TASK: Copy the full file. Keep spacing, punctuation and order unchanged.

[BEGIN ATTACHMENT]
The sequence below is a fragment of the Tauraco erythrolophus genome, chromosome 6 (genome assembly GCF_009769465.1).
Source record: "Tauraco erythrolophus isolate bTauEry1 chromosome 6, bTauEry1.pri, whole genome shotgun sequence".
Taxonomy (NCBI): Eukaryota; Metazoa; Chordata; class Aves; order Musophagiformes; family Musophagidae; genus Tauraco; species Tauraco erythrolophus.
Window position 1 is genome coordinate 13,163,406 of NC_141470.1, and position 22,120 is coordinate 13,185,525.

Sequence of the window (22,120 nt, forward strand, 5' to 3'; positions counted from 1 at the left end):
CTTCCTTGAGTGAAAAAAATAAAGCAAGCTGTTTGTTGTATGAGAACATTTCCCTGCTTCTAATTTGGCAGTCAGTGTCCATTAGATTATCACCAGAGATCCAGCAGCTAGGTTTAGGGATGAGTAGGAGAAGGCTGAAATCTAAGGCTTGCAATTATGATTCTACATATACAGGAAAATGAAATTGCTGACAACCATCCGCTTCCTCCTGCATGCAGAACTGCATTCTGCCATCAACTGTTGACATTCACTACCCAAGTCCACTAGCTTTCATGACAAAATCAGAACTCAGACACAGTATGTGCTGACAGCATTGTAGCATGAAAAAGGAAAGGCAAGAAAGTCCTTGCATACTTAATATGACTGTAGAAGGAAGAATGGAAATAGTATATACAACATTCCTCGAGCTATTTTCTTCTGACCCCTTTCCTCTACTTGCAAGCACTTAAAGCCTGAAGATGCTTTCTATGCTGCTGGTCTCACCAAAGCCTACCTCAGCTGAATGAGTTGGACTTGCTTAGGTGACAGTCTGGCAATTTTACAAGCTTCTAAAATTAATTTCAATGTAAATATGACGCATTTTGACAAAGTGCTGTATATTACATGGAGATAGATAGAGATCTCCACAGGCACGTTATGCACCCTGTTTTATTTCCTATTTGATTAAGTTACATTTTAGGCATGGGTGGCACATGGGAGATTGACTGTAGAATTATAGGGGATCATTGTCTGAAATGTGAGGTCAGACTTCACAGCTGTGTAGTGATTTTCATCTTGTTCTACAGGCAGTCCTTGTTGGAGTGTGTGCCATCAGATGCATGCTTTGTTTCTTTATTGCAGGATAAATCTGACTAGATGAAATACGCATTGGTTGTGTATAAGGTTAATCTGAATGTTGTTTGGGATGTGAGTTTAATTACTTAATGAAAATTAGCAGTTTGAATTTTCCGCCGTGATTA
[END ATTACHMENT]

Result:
The sequence below is a fragment of the Tauraco erythrolophus genome, chromosome 6 (genome assembly GCF_009769465.1).
Source record: "Tauraco erythrolophus isolate bTauEry1 chromosome 6, bTauEry1.pri, whole genome shotgun sequence".
Taxonomy (NCBI): Eukaryota; Metazoa; Chordata; class Aves; order Musophagiformes; family Musophagidae; genus Tauraco; species Tauraco erythrolophus.
Window position 1 is genome coordinate 13,163,406 of NC_141470.1, and position 22,120 is coordinate 13,185,525.

Sequence of the window (22,120 nt, forward strand, 5' to 3'; positions counted from 1 at the left end):
CTTCCTTGAGTGAAAAAAATAAAGCAAGCTGTTTGTTGTATGAGAACATTTCCCTGCTTCTAATTTGGCAGTCAGTGTCCATTAGATTATCACCAGAGATCCAGCAGCTAGGTTTAGGGATGAGTAGGAGAAGGCTGAAATCTAAGGCTTGCAATTATGATTCTACATATACAGGAAAATGAAATTGCTGACAACCATCCGCTTCCTCCTGCATGCAGAACTGCATTCTGCCATCAACTGTTGACATTCACTACCCAAGTCCACTAGCTTTCATGACAAAATCAGAACTCAGACACAGTATGTGCTGACAGCATTGTAGCATGAAAAAGGAAAGGCAAGAAAGTCCTTGCATACTTAATATGACTGTAGAAGGAAGAATGGAAATAGTATATACAACATTCCTCGAGCTATTTTCTTCTGACCCCTTTCCTCTACTTGCAAGCACTTAAAGCCTGAAGATGCTTTCTATGCTGCTGGTCTCACCAAAGCCTACCTCAGCTGAATGAGTTGGACTTGCTTAGGTGACAGTCTGGCAATTTTACAAGCTTCTAAAATTAATTTCAATGTAAATATGACGCATTTTGACAAAGTGCTGTATATTACATGGAGATAGATAGAGATCTCCACAGGCACGTTATGCACCCTGTTTTATTTCCTATTTGATTAAGTTACATTTTAGGCATGGGTGGCACATGGGAGATTGACTGTAGAATTATAGGGGATCATTGTCTGAAATGTGAGGTCAGACTTCACAGCTGTGTAGTGATTTTCATCTTGTTCTACAGGCAGTCCTTGTTGGAGTGTGTGCCATCAGATGCATGCTTTGTTTCTTTATTGCAGGATAAATCTGACTAGATGAAATACGCATTGGTTGTGTATAAGGTTAATCTGAATGTTGTTTGGGATGTGAGTTTAATTACTTAATGAAAATTAGCAGTTTGAATTTTCCGCCGTGATTA